Possible Thematic Goals for Effective TEAMS

From what I see in the work I do in organizations, a key to success for effective teamwork lies in a clearly defined foundation. Team members work together better when they have a compelling reason to do so.

Patrick Lencioni in  Overcoming the Five Dysfunctions of a Team (Jossey-Bass, 2005) advises team members to identify a “thematic goal” that answers the following question:

“What is the single most important goal that we must achieve during this period if we are to consider ourselves successful?”

Examples of thematic goals include:

  • Improve customer satisfaction
  • Control expenses
  • Increase market awareness
  • Launch a new product
  • Strengthen the team
  • Rebuild the infrastructure
  • Grow market share

Choosing a thematic goal doesn’t mean that other goals are ignored. A thematic goal ensures that every team member emphasizes a core priority, thereby creating team alignment, minimizing paralysis and frustration, and avoiding a collective silo mentality (i.e., hoarding information).

Here’s a way to remember some key essentials of effective teams. Effective teams excel in the following functional areas:

T = Trust (shared vulnerability and empathy)

E = Engagement (shared goals, commitment and debate)

A = Accountability (personal and peer-to-peer conversations)

M = Metrics (focus on the right measurements for the right results)

It may seem silly sometimes, but devising an acronym to summarize key principles does help you remember them. The four principles that comprise the TEAM acronym are important to keep in mind if you’re evaluating the performance of your team.

If there’s a gap in any of these key principles, it’s easier to spot and correct. Of course, it’s over-simplified.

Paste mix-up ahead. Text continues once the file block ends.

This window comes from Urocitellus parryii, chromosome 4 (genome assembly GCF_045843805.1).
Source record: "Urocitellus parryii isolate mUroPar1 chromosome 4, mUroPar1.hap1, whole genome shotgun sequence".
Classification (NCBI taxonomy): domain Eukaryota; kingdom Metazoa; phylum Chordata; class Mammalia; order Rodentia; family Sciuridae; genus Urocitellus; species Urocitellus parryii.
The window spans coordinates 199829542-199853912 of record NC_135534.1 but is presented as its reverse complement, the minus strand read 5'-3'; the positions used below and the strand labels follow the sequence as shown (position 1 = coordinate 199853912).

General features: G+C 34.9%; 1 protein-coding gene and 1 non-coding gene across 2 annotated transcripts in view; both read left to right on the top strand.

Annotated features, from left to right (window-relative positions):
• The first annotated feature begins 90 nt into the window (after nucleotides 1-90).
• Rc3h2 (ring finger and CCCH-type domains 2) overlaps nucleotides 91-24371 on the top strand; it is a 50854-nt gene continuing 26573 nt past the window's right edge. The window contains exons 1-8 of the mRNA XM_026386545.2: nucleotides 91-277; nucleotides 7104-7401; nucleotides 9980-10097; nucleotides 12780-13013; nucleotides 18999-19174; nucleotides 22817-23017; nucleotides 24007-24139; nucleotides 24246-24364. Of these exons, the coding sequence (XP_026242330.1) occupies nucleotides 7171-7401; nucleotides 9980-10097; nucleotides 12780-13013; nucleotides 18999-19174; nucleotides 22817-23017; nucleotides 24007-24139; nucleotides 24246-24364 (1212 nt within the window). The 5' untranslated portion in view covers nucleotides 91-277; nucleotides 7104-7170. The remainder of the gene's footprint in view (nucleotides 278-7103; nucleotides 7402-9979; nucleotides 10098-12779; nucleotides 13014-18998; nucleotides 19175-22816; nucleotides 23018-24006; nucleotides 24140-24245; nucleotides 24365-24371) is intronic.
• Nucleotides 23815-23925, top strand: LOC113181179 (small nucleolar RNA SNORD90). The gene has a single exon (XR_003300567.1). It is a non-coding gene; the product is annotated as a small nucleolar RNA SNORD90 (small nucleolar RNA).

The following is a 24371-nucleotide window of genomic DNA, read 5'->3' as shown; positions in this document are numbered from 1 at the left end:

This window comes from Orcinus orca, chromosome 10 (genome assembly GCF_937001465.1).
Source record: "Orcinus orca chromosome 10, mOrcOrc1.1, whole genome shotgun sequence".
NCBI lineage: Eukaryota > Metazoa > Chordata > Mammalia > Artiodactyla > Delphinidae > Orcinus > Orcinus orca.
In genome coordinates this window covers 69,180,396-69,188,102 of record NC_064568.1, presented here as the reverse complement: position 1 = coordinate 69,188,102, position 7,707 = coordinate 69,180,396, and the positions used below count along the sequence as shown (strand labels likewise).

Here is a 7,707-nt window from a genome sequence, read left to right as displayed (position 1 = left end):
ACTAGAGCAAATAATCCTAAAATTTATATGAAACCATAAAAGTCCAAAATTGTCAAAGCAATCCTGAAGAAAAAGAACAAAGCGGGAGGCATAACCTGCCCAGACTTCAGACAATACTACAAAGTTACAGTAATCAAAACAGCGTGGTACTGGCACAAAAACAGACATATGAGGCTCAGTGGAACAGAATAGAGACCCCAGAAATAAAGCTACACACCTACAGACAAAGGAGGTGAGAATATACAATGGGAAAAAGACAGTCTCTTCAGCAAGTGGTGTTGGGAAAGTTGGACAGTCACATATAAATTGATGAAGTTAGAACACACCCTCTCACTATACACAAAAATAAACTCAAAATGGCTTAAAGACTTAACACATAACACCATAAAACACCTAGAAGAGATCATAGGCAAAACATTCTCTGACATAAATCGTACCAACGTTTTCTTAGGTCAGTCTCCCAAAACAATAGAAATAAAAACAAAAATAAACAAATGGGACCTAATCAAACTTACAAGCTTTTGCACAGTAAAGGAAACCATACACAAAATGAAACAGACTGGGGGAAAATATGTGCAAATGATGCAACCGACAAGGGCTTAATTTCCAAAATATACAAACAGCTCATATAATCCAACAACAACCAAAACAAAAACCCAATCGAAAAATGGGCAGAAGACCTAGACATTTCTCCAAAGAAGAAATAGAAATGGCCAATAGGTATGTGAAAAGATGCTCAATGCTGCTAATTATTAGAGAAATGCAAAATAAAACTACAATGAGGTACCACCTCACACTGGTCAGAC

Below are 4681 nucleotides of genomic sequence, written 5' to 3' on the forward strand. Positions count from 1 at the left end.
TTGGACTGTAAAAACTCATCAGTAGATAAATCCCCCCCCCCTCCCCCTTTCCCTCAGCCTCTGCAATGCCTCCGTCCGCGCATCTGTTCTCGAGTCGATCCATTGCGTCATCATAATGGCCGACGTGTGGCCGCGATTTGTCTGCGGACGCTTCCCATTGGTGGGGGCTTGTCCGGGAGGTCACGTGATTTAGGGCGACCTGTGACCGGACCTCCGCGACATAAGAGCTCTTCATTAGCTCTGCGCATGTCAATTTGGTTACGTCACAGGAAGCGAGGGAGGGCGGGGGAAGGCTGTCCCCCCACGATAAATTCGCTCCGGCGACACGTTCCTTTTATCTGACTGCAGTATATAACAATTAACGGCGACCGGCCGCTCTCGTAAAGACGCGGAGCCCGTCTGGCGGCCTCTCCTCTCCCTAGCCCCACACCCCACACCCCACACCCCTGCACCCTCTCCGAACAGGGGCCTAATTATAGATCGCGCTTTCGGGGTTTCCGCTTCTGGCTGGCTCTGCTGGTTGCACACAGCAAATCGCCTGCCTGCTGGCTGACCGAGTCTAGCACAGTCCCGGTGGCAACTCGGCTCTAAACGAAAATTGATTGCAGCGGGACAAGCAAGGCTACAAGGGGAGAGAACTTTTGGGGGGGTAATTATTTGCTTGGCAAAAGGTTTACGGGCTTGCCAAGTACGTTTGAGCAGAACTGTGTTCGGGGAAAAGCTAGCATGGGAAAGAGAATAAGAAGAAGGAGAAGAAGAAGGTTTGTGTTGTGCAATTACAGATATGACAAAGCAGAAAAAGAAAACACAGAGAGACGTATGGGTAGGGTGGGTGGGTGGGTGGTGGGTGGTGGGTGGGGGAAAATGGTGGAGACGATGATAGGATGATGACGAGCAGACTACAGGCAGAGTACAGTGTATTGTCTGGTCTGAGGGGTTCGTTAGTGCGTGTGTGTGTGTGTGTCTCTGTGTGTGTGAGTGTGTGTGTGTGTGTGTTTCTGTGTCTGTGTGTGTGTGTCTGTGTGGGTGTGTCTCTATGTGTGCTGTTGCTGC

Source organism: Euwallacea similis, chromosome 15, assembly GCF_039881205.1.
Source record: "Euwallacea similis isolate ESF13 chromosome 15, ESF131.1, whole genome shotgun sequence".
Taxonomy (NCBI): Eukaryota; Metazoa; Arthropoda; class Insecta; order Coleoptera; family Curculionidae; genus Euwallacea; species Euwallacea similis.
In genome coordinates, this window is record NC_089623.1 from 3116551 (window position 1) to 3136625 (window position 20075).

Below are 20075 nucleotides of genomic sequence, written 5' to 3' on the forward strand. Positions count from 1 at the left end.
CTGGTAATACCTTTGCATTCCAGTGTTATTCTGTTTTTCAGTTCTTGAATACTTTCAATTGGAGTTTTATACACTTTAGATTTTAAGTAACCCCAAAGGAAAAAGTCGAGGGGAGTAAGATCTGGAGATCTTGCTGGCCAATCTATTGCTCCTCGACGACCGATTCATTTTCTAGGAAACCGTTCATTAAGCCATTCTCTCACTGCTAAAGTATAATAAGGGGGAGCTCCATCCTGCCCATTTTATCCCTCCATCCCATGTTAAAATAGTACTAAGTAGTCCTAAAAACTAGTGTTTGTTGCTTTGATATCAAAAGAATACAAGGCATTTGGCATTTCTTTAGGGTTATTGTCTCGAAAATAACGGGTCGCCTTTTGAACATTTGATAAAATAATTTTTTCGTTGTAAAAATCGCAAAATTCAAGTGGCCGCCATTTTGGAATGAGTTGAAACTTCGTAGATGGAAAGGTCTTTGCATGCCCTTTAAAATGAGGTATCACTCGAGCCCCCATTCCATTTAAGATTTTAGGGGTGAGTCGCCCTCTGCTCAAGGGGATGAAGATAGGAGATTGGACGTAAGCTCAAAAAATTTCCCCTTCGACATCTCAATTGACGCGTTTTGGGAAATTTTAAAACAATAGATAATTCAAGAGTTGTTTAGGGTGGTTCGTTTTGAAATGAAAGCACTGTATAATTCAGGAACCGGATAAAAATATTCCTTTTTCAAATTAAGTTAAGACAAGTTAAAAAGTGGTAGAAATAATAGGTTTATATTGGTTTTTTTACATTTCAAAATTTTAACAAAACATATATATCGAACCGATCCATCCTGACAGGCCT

Trust is the foundational piece that will continually need reinforcing. It is critical to create a culture of trust within your team. It’s never “one and done.”

Engagement is actually a result of how well people are committed to both the goals and each other. Team members work well together when they have opportunities to share their ideas and opinions, and debate is welcome. Engagement also improves when team member know and use their strengths.

Members don’t work well when conflict is avoided and consensus wins out over innovation and creativity.

Accountability between peers happens when there is a solid foundation of trust and open debate. People are more willing to follow through with their commitments. A culture of accountability develops whereby colleagues give each other feedback, both positive and corrective.

Metrics: The final piece of the team pyramid is the tracking of progress and results through a system. Whatever system is used to show who does what by when, it must be frequently updated and accessible at all times.

 

 

 

 

 

 

 

 

Simple but not easy to maintain. But hopefully, it’s a help for taking a look at how well your team is working together. What do you think?

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